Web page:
NHTSA Issues Stability Control Mandate

The National Highway Traffic Safety Administration (NHTSA) has issued a final rule that will mandate Electronic Stability Control (ESC) systems on truck tractors with a GVWR of more than 26,000 pounds. NHTSA was directed by Congress in the Moving Ahead for Progress in the 21st Century (MAP-21) highway bill to complete this rulemaking. ESC systems are capable of providing all of the functions provided by roll stability control (RSC) systems (which prevent rollover by decelerating the vehicle using braking and engine torque control), plus the ability to mitigate severe over-steer or understeer conditions by automatically applying brake force at selected wheel-ends to help maintain directional control of a vehicle. The agency called the rule "highly cost effective and beneficial."
NHTSA says that the rule will prevent 40 to 56 percent of untripped rollover crashes and 14 percent of loss-of-control crashes. This should translate to a prevention of as many as 1,759 crashes, 649 injuries, 49 fatalities, the agency says. 
The rule will apply to all new typical three-axle truck tractors manufactured on or after August 1, 2017. All other truck tractors (such as two-axle tractors and severe-service tractors) will have four years of lead time, as opposed to a little more than two years for the three-axle tractors.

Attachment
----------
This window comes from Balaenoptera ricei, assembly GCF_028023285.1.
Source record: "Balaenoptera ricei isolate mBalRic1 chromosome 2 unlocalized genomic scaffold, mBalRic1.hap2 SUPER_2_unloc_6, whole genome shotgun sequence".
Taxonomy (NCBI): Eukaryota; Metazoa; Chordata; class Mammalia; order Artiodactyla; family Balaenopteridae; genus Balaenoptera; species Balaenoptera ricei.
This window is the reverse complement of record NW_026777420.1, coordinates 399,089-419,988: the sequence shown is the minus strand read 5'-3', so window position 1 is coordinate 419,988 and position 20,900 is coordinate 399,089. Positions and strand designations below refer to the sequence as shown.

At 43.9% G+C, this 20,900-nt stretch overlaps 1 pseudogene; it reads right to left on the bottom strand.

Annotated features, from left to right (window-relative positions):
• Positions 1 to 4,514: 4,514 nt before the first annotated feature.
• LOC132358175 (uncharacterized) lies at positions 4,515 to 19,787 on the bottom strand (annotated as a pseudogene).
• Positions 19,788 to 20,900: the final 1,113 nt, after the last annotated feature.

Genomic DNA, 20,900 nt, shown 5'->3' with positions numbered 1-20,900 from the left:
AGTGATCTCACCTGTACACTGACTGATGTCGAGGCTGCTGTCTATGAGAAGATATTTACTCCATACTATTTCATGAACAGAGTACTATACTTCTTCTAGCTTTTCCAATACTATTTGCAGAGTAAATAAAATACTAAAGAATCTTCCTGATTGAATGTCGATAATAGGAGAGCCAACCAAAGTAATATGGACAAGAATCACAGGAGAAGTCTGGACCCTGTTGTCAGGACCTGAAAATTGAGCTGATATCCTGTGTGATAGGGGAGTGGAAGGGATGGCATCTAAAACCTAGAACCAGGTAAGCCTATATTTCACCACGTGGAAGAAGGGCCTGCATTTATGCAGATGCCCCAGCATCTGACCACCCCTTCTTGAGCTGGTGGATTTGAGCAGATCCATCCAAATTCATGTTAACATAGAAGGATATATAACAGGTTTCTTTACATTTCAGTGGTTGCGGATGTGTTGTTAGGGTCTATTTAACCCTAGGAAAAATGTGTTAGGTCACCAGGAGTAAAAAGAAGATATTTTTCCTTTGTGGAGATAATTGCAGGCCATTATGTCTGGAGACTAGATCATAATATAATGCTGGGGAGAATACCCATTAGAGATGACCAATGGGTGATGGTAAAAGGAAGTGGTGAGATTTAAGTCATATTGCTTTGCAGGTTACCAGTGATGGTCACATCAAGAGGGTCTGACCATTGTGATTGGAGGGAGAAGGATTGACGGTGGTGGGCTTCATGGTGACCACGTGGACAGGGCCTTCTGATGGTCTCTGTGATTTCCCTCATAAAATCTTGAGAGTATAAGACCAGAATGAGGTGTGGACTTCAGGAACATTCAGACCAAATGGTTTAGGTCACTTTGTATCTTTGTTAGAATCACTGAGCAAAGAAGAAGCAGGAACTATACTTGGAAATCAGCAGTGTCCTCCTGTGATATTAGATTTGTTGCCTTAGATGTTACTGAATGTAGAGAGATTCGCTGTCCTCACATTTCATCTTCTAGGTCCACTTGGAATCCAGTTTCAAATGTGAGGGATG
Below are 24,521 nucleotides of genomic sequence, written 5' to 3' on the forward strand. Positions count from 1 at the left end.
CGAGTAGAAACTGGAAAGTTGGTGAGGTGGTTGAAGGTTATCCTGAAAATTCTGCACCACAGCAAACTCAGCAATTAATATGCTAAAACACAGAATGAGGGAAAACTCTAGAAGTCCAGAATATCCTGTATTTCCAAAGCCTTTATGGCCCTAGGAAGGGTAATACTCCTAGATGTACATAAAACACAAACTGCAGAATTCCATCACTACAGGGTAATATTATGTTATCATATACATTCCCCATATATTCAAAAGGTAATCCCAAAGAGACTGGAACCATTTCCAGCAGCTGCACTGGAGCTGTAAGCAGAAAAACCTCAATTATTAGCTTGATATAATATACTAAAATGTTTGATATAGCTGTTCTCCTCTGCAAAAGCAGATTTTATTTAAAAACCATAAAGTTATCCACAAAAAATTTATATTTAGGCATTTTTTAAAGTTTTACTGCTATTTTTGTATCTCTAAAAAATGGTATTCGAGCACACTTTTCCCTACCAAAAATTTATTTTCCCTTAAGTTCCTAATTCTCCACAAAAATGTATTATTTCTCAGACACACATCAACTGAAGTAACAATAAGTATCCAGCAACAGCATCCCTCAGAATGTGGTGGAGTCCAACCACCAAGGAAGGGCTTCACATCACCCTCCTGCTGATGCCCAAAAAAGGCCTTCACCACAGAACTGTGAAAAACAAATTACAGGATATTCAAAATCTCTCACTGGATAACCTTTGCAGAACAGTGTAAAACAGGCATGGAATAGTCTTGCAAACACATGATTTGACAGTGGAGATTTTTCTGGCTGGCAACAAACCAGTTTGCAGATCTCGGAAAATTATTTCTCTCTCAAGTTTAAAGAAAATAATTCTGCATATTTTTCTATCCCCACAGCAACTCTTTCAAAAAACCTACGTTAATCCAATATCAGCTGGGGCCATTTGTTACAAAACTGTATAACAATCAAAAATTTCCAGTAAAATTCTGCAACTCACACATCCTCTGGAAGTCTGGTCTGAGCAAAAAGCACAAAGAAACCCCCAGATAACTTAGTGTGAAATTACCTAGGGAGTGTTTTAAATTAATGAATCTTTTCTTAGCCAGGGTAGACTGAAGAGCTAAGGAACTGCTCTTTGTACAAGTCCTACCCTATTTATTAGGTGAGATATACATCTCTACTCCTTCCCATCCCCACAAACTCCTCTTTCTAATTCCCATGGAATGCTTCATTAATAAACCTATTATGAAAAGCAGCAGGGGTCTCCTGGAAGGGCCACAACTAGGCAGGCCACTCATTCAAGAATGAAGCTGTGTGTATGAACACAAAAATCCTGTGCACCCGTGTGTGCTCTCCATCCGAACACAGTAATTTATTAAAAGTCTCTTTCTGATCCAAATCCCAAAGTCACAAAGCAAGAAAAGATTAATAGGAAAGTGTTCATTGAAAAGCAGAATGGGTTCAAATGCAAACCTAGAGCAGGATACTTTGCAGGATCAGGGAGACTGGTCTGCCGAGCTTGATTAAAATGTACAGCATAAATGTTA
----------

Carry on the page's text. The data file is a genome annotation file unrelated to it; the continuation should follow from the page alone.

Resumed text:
NHTSA estimates the average cost to include ESC systems on truck tractors will be $585. Approximately 150,000 truck tractors and 2,200 buses will be covered by this rule annually, leading NHTSA to estimate the cost of this final rule to be approximately $45.6 million.
This rule will not apply the ESC mandate to single-unit trucks, despite many formal comments suggesting that it should. NHTSA states in the rule that they are currently conducting research and testing to "study the safety benefits and performance criteria of ESC systems on single-unit trucks. The research is not yet complete. Furthermore, as we stated in the NPRM, the complexity of the single-unit truck population and the limited crash data available present a significant challenge to determining the effectiveness of stability control on these vehicles."
NHTSA also notes that the rulemaking will not require retrofitting of trucks currently in use, despite many formal comments suggesting that it should.
To see a copy of the final rule, click here. For questions, contact TRALA's Joe Sculley at or by calling (703) 299-9120.